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Graton Constitutional Essay Contest opens to all undergraduate students

The University of Maine is known to present students with various opportunities to earn scholarships through their writing. In the political science department, the Graton Constitutional Essay is a contest where students of any major aim to write an essay regarding a constitutional topic. This topic is normally revealed in the early spring, with the winner receiving a grand prize of $8,000. The Graton Constitutional Essay Contest was created in 1900 by the late Claude Dewing Graton and has been held annually for many decades. The contest is open to students in all disciplines. 

This year, participants are given four possible questions that they can answer for the essay. The first: “Mindful of any or all of the articles of impeachment brought against President Trump, what would have to be true of his alleged offenses for them to qualify as impeachable?” The second question is, “To what extent, if at all, do the freedom-of-speech protections of the First Amendment, constrain the policies of social media platforms like Facebook and Twitter?” The third: “Should the Office of Solicitor General adhere to positions adopted by preceding administrations or is it permissible (or even desirable?) for new administrations to repudiate the legal positions of their predecessors?” And lastly, “Is it constitutionally permissible for a state to challenge another state’s administration of a presidential election?” The variety of topics this year allow students to explore different parts of constitutional law while bringing into question the use of morality and judgment in the interpretation of the Constitution. 

The contest is headed by Timothy Cole, who is the associate dean for academic student services, as well as an associate professor of political science at UMaine. Cole has a scholarly background in political science, and his principal areas of teaching and research interest are in American foreign policy and American constitutional law. He previously served as chair of the political science department at UMaine.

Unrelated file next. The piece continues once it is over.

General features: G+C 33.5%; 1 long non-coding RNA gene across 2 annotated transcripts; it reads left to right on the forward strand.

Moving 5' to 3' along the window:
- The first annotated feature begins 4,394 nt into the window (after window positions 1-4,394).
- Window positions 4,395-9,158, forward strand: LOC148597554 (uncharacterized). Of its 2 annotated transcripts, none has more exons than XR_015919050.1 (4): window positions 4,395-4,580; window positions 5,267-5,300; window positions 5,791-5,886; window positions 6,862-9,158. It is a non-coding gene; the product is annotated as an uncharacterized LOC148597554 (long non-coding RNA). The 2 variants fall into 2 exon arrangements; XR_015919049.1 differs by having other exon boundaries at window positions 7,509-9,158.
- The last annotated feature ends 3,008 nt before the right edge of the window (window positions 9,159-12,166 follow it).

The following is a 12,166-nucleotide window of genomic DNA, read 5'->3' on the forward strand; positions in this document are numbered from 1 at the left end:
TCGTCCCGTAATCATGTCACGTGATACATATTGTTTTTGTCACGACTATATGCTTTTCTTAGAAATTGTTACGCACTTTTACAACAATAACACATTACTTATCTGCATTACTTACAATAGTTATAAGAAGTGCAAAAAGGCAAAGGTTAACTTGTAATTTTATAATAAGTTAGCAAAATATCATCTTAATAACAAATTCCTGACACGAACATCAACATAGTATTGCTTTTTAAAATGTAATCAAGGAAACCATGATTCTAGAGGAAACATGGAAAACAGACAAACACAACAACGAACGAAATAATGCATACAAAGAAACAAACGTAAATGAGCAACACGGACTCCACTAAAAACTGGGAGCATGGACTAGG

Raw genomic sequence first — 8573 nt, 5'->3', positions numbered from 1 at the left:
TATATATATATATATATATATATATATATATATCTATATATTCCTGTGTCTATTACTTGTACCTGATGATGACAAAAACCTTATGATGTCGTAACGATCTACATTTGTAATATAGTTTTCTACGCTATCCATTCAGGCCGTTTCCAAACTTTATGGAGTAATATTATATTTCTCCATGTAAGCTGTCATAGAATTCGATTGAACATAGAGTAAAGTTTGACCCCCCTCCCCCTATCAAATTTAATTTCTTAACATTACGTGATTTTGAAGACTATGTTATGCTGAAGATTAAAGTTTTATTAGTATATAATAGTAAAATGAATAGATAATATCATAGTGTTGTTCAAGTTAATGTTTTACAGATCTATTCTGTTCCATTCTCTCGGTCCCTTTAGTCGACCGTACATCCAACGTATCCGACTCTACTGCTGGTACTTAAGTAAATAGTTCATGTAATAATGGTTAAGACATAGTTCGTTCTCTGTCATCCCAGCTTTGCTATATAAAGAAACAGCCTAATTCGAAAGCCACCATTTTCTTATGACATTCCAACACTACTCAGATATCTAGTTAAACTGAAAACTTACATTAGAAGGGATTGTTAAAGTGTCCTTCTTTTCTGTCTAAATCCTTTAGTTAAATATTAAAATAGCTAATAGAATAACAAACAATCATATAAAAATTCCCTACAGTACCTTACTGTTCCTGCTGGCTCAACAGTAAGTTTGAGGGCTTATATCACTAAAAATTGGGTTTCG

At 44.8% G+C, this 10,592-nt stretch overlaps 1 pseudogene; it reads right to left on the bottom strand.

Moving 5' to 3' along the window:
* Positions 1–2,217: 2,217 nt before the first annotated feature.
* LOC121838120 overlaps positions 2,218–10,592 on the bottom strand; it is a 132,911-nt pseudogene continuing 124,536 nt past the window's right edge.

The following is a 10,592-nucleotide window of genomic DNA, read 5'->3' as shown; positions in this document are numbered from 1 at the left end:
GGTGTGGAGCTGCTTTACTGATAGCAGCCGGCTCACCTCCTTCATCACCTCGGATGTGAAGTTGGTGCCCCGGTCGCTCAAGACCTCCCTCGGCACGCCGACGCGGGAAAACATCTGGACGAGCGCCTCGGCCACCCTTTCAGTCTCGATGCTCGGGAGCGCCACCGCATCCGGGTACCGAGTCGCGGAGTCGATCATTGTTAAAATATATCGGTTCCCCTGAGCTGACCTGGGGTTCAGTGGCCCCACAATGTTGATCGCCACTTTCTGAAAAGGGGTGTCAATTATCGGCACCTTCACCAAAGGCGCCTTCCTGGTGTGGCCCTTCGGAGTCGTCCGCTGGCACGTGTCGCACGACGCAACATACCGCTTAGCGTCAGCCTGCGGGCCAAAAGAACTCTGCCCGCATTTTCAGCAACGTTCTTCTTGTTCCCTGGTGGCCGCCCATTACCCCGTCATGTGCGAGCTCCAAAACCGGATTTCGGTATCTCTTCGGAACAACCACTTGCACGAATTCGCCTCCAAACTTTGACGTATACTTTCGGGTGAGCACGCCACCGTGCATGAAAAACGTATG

Throughout the history of the contest, the prize money has changed depending on the year and is largely dependent on funding. Some years, the prize has been $5,000 and other years, such as this one, the prize reached $8,000. The essay contest is a great opportunity for students to showcase their understanding of the Constitution and contribute to the dialogue regarding its interpretation. It also serves to answer topical questions regarding the Constitution, as they become more important in contemporary talks about American politics. Some professors even incorporate the essay contest into their class curriculum, as Professor Robert Ballingal has done in the past with his Constitutional Law class. Students wishing to learn more about the contest can contact Timothy Cole at Submissions can be between 2,000 and 5,000 words and are due by April 9, 2021.

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